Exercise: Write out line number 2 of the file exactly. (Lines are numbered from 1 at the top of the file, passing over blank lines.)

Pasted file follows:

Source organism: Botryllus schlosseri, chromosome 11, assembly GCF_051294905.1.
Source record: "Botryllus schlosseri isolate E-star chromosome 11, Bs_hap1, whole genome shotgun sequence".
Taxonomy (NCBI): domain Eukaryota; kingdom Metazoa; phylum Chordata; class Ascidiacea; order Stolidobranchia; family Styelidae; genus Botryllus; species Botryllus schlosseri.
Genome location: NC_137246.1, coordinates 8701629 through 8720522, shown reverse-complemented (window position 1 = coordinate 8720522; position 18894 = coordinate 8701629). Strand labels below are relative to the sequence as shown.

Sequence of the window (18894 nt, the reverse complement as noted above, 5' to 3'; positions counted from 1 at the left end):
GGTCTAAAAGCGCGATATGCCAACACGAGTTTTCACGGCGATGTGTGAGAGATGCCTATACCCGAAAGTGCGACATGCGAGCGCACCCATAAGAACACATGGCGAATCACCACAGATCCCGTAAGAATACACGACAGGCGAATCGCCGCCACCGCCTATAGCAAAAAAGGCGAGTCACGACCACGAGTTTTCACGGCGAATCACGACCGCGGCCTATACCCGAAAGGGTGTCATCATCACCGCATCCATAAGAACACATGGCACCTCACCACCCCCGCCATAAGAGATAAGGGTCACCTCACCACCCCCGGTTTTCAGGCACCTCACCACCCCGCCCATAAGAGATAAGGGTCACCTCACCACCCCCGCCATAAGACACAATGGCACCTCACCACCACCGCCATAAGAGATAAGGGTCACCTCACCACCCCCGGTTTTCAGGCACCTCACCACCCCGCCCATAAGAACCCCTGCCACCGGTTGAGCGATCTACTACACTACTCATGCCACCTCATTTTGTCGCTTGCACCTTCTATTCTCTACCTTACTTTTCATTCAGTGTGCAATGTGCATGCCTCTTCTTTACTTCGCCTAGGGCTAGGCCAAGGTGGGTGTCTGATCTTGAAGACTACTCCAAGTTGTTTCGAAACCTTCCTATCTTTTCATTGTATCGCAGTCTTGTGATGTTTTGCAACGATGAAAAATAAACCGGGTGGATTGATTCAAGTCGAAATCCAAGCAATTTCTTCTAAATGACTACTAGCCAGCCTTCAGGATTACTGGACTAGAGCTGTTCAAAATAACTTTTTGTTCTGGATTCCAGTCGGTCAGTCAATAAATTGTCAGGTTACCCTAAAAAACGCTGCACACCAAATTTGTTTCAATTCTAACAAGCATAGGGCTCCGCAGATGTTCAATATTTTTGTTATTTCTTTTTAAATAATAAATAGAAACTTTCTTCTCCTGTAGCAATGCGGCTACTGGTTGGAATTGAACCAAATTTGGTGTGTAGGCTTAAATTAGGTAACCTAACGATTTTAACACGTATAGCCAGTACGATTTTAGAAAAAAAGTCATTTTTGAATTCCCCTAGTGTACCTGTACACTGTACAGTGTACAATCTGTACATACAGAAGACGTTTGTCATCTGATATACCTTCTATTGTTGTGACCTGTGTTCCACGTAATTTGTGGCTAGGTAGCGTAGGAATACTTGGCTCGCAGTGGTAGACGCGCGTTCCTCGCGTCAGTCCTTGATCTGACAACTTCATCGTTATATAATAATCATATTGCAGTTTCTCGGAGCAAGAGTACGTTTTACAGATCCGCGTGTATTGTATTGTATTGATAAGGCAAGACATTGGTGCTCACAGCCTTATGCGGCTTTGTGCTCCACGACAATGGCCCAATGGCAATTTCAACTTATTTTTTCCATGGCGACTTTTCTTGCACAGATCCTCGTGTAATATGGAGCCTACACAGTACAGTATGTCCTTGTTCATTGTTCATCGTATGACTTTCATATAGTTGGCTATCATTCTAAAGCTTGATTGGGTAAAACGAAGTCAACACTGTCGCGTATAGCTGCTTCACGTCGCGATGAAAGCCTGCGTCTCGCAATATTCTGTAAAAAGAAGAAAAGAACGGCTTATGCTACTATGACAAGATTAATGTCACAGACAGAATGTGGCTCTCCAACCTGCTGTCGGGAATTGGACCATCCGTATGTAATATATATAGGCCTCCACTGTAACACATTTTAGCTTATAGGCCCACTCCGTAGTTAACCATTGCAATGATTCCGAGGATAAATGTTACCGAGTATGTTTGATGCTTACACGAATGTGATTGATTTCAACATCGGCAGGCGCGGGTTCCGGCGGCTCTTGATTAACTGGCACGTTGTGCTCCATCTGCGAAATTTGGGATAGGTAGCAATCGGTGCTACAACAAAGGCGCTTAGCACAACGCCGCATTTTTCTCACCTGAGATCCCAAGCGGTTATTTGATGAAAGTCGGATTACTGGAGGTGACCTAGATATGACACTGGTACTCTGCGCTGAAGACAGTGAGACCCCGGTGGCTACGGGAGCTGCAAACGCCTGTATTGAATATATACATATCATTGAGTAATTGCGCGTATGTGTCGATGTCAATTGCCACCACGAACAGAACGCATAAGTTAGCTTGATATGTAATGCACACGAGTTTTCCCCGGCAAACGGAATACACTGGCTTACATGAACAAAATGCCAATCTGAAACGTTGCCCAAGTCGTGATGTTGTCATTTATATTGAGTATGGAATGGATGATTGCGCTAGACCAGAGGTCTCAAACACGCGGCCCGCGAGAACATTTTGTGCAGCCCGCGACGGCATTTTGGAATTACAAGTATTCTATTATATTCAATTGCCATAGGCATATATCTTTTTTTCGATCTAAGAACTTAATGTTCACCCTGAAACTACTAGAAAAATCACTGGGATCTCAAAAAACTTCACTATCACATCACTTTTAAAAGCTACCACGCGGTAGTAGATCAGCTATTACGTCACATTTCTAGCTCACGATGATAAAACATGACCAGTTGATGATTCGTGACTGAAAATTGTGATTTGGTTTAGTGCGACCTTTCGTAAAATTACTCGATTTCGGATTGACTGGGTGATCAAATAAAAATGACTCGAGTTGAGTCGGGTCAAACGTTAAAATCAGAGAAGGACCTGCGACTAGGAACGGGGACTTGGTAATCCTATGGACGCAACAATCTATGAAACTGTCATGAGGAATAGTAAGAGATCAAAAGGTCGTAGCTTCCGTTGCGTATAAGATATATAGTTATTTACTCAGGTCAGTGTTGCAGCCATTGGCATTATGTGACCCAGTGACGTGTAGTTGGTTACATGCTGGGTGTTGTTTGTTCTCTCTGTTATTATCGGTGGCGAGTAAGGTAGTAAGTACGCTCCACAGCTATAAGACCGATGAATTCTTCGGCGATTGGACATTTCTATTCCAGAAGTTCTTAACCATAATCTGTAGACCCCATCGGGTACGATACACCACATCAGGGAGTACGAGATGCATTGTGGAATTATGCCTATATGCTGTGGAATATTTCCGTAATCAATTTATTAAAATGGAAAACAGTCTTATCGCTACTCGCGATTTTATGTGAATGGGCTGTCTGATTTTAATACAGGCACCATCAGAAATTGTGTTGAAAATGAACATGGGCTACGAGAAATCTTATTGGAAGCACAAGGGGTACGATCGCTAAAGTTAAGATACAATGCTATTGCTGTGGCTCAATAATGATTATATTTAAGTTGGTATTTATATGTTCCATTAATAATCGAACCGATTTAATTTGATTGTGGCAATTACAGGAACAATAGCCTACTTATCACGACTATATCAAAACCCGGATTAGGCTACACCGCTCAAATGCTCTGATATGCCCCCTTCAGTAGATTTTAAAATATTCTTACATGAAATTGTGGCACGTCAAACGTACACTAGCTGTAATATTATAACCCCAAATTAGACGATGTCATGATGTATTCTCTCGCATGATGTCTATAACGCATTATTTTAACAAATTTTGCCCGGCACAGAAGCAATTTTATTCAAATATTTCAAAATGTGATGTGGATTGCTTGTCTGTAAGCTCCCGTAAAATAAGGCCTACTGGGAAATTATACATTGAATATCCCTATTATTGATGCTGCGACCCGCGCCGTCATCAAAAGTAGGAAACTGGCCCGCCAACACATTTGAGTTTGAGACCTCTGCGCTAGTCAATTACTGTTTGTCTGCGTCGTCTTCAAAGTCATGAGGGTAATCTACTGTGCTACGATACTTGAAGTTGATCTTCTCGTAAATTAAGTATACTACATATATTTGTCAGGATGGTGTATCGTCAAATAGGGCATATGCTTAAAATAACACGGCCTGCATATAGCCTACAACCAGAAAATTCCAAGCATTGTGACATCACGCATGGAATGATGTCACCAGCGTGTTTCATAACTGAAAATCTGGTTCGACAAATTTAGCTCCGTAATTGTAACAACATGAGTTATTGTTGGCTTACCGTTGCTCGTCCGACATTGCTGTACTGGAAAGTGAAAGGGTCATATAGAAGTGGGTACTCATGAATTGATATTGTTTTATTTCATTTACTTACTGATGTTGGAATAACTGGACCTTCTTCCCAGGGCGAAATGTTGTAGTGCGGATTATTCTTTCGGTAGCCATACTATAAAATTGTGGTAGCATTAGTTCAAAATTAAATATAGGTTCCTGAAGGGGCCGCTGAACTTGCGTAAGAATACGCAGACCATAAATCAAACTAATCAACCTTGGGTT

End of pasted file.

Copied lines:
Source record: "Botryllus schlosseri isolate E-star chromosome 11, Bs_hap1, whole genome shotgun sequence".